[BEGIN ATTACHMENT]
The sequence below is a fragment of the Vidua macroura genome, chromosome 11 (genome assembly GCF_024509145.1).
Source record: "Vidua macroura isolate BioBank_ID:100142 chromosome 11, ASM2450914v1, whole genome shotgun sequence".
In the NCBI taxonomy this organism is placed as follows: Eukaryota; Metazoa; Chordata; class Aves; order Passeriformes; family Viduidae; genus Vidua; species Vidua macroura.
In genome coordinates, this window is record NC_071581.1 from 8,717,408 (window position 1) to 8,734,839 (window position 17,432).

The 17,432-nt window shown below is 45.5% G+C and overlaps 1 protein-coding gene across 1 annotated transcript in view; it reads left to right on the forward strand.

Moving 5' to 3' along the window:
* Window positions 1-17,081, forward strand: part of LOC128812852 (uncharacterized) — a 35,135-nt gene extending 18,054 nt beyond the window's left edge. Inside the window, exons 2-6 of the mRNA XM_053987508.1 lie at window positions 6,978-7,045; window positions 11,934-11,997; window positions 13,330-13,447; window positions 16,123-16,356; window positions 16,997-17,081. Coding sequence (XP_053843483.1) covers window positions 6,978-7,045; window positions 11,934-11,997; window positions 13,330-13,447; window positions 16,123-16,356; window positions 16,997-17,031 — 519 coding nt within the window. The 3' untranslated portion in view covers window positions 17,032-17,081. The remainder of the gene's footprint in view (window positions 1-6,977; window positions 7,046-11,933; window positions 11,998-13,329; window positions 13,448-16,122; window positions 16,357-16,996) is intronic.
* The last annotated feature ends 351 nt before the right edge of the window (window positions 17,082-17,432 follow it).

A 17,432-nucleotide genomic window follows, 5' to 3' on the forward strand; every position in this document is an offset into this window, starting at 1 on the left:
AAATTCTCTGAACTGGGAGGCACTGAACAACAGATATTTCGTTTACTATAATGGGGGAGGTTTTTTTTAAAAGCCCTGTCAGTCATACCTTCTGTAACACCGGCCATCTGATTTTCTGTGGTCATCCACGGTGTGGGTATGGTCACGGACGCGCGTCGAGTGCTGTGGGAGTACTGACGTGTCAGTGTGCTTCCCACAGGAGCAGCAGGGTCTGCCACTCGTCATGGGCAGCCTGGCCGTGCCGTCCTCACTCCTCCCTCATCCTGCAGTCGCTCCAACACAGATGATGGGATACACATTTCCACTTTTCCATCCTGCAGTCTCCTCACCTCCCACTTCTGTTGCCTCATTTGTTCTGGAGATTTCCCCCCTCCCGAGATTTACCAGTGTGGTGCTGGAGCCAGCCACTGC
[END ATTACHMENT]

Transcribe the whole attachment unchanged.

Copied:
The sequence below is a fragment of the Vidua macroura genome, chromosome 11 (genome assembly GCF_024509145.1).
Source record: "Vidua macroura isolate BioBank_ID:100142 chromosome 11, ASM2450914v1, whole genome shotgun sequence".
In the NCBI taxonomy this organism is placed as follows: Eukaryota; Metazoa; Chordata; class Aves; order Passeriformes; family Viduidae; genus Vidua; species Vidua macroura.
In genome coordinates, this window is record NC_071581.1 from 8,717,408 (window position 1) to 8,734,839 (window position 17,432).

The 17,432-nt window shown below is 45.5% G+C and overlaps 1 protein-coding gene across 1 annotated transcript in view; it reads left to right on the forward strand.

Moving 5' to 3' along the window:
* Window positions 1-17,081, forward strand: part of LOC128812852 (uncharacterized) — a 35,135-nt gene extending 18,054 nt beyond the window's left edge. Inside the window, exons 2-6 of the mRNA XM_053987508.1 lie at window positions 6,978-7,045; window positions 11,934-11,997; window positions 13,330-13,447; window positions 16,123-16,356; window positions 16,997-17,081. Coding sequence (XP_053843483.1) covers window positions 6,978-7,045; window positions 11,934-11,997; window positions 13,330-13,447; window positions 16,123-16,356; window positions 16,997-17,031 — 519 coding nt within the window. The 3' untranslated portion in view covers window positions 17,032-17,081. The remainder of the gene's footprint in view (window positions 1-6,977; window positions 7,046-11,933; window positions 11,998-13,329; window positions 13,448-16,122; window positions 16,357-16,996) is intronic.
* The last annotated feature ends 351 nt before the right edge of the window (window positions 17,082-17,432 follow it).

A 17,432-nucleotide genomic window follows, 5' to 3' on the forward strand; every position in this document is an offset into this window, starting at 1 on the left:
AAATTCTCTGAACTGGGAGGCACTGAACAACAGATATTTCGTTTACTATAATGGGGGAGGTTTTTTTTAAAAGCCCTGTCAGTCATACCTTCTGTAACACCGGCCATCTGATTTTCTGTGGTCATCCACGGTGTGGGTATGGTCACGGACGCGCGTCGAGTGCTGTGGGAGTACTGACGTGTCAGTGTGCTTCCCACAGGAGCAGCAGGGTCTGCCACTCGTCATGGGCAGCCTGGCCGTGCCGTCCTCACTCCTCCCTCATCCTGCAGTCGCTCCAACACAGATGATGGGATACACATTTCCACTTTTCCATCCTGCAGTCTCCTCACCTCCCACTTCTGTTGCCTCATTTGTTCTGGAGATTTCCCCCCTCCCGAGATTTACCAGTGTGGTGCTGGAGCCAGCCACTGC